Additive manufacturing (AM) is changing how we think about making parts from metal. There are many challenges to the widespread adoption of AM fabrication, and these challenges create interesting research opportunities with the potential for real impacts on manufacturing.

My research focuses on laser powder-bed-fusion AM processing and the challenge of determining how metals react when exposed to a moving laser beam. The beam power and travel speed determine the amount of melted material (i.e., melt pool size). This determines the features we can produce on a part and how fast we can build parts.

Certain combinations of power and travel speed cannot be used, however, because they lead to parts that are not fully solid. Engineers need to understand these limits as they design and manufacture AM parts. My research is focused on a particular kind of defect referred to as “melt-pool balling” or “melt-pool bead-up.”

Bead-up of the melt pool is characterized by the melted material solidifying as a line of droplets instead of a continuous layer. This leads to parts that are not completely solid and therefore unusable. Bead-up tends to occur at high values of beam power and travel speed, so it limits how fast we can build parts. This limits AM productivity and the types of parts that can be built.

One way around this is to incorporate multiple lasers to enable faster build rates. However, more lasers mean more parts and potentially more maintenance issues. The maximum number of lasers will also be limited by space constraints. If we can find strategies to control bead-up, we could enable faster build rates. But to do this, we first need to understand when and why bead-up occurs.

The occurrence of bead-up is typically attributed to a Plateau-Rayleigh (P-R) instability, which predicts that a long column of fluid will tend to break up into small droplets. You can see this yourself if you slowly pour out a glass of water from a few feet up. Near the top, the water column is smooth, but it will break up as the water falls. There are many examples in nature of the P-R instability (e.g., the size of raindrops, the droplets of water that form on a spider web).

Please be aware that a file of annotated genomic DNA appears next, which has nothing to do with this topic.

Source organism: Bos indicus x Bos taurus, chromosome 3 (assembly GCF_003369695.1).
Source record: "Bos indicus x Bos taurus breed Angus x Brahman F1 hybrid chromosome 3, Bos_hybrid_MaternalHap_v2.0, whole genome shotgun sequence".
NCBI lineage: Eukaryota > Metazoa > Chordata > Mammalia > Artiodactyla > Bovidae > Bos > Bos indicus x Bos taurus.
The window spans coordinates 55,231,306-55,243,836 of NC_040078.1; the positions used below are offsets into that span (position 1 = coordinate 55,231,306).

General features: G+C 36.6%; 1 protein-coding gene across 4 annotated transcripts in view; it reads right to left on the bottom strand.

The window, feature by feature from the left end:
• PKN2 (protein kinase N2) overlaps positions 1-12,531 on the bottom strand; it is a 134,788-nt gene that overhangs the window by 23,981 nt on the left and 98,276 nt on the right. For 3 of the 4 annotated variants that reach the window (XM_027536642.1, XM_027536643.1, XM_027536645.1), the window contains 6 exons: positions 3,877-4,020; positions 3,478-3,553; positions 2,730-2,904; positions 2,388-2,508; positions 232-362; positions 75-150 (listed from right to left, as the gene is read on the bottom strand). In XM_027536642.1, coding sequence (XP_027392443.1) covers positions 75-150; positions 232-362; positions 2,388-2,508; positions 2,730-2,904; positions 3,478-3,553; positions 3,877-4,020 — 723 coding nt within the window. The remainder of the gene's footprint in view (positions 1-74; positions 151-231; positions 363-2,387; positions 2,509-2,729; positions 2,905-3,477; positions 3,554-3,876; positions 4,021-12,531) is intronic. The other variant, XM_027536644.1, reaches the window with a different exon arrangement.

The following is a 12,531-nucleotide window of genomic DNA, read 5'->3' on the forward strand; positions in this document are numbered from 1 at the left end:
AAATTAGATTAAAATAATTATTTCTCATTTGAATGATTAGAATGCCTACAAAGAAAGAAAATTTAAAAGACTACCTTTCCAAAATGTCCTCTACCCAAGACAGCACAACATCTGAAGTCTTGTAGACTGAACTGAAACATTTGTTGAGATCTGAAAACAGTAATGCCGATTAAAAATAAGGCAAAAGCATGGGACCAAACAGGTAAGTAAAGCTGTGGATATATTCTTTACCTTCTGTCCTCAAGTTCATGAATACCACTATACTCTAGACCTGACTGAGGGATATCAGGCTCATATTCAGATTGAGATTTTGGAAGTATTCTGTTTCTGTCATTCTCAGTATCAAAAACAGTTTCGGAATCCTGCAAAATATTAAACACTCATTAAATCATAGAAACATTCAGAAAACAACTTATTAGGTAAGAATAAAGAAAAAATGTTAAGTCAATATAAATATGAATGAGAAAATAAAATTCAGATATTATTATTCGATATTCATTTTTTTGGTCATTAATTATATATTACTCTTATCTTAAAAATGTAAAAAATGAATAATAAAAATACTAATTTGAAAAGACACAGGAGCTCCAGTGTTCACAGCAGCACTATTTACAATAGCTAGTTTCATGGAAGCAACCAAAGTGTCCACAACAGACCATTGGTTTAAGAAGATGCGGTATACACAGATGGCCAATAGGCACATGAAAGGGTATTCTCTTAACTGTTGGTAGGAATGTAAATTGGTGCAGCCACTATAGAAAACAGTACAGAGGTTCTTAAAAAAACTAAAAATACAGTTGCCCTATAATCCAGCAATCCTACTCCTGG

We can even engineer the effect to make inkjet printing possible. In the context of AM, the melt pools are hypothesized to act as a fluid column that breaks up into droplets. The mathematics of the P-R instability have been applied to predict when bead-up of melt pools will occur. However, this analysis is only an approximation because melt pools in AM are not isolated fluid columns.

We still need to have a better understanding of when the transition occurs and the factors that influence it. We also want to find ways to shift the transition to higher powers and travel speeds so that we can enable increased build rates.

We are currently studying effects of metal composition and AM process variables on the occurrence of bead-up. We are using stainless steels as test materials because we can control properties of the liquid by adding elements that cause a metal droplet to spread out. The presence of these elements tends to make the bead-up more frequent.

Investigations also involve how to best measure the transition from a normal melt pool to a beaded melt pool. Just recently, some collaborators obtained real-time video of bead-up via synchrotron radiography.

Finally, we are investigating new ways of controlling beam power and travel speed to make melt pools shorter and reduce the occurrence of bead-up. The increasing interest in AM methods has opened up many new options for manufacturing with metal. As we in the academic world research fundamental questions like applying the P-R theory to an AM melt pool, we hope to create solutions that will open up new applications for these developing technologies.